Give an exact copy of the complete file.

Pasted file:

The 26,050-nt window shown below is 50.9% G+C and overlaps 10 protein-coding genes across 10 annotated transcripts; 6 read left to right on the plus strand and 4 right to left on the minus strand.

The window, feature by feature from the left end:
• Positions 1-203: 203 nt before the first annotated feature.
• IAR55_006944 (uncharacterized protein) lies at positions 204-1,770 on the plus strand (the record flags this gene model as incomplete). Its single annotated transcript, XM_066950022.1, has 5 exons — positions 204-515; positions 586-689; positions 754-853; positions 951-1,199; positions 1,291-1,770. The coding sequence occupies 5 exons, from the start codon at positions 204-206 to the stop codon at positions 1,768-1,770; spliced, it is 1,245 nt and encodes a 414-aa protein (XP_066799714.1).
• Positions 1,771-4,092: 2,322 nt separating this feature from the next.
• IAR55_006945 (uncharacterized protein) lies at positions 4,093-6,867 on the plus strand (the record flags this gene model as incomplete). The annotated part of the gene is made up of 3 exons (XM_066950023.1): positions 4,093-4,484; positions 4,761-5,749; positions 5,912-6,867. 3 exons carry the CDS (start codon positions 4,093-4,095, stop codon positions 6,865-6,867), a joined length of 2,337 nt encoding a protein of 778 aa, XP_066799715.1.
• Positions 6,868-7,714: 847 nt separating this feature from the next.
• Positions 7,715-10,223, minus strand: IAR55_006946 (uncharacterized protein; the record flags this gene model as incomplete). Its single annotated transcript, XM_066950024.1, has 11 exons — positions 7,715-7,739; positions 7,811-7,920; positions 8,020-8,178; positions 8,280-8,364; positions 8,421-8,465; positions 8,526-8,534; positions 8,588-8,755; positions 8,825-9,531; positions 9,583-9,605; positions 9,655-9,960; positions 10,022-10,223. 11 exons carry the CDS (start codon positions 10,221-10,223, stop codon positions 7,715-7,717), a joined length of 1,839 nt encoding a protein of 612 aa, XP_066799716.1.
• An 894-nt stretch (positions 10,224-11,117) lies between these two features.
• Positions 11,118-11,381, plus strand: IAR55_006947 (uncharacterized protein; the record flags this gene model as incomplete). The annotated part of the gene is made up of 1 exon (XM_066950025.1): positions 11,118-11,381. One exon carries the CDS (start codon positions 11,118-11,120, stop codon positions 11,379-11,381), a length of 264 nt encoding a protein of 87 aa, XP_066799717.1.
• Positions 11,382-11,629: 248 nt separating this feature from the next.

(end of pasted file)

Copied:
The 26,050-nt window shown below is 50.9% G+C and overlaps 10 protein-coding genes across 10 annotated transcripts; 6 read left to right on the plus strand and 4 right to left on the minus strand.

The window, feature by feature from the left end:
• Positions 1-203: 203 nt before the first annotated feature.
• IAR55_006944 (uncharacterized protein) lies at positions 204-1,770 on the plus strand (the record flags this gene model as incomplete). Its single annotated transcript, XM_066950022.1, has 5 exons — positions 204-515; positions 586-689; positions 754-853; positions 951-1,199; positions 1,291-1,770. The coding sequence occupies 5 exons, from the start codon at positions 204-206 to the stop codon at positions 1,768-1,770; spliced, it is 1,245 nt and encodes a 414-aa protein (XP_066799714.1).
• Positions 1,771-4,092: 2,322 nt separating this feature from the next.
• IAR55_006945 (uncharacterized protein) lies at positions 4,093-6,867 on the plus strand (the record flags this gene model as incomplete). The annotated part of the gene is made up of 3 exons (XM_066950023.1): positions 4,093-4,484; positions 4,761-5,749; positions 5,912-6,867. 3 exons carry the CDS (start codon positions 4,093-4,095, stop codon positions 6,865-6,867), a joined length of 2,337 nt encoding a protein of 778 aa, XP_066799715.1.
• Positions 6,868-7,714: 847 nt separating this feature from the next.
• Positions 7,715-10,223, minus strand: IAR55_006946 (uncharacterized protein; the record flags this gene model as incomplete). Its single annotated transcript, XM_066950024.1, has 11 exons — positions 7,715-7,739; positions 7,811-7,920; positions 8,020-8,178; positions 8,280-8,364; positions 8,421-8,465; positions 8,526-8,534; positions 8,588-8,755; positions 8,825-9,531; positions 9,583-9,605; positions 9,655-9,960; positions 10,022-10,223. 11 exons carry the CDS (start codon positions 10,221-10,223, stop codon positions 7,715-7,717), a joined length of 1,839 nt encoding a protein of 612 aa, XP_066799716.1.
• An 894-nt stretch (positions 10,224-11,117) lies between these two features.
• Positions 11,118-11,381, plus strand: IAR55_006947 (uncharacterized protein; the record flags this gene model as incomplete). The annotated part of the gene is made up of 1 exon (XM_066950025.1): positions 11,118-11,381. One exon carries the CDS (start codon positions 11,118-11,120, stop codon positions 11,379-11,381), a length of 264 nt encoding a protein of 87 aa, XP_066799717.1.
• Positions 11,382-11,629: 248 nt separating this feature from the next.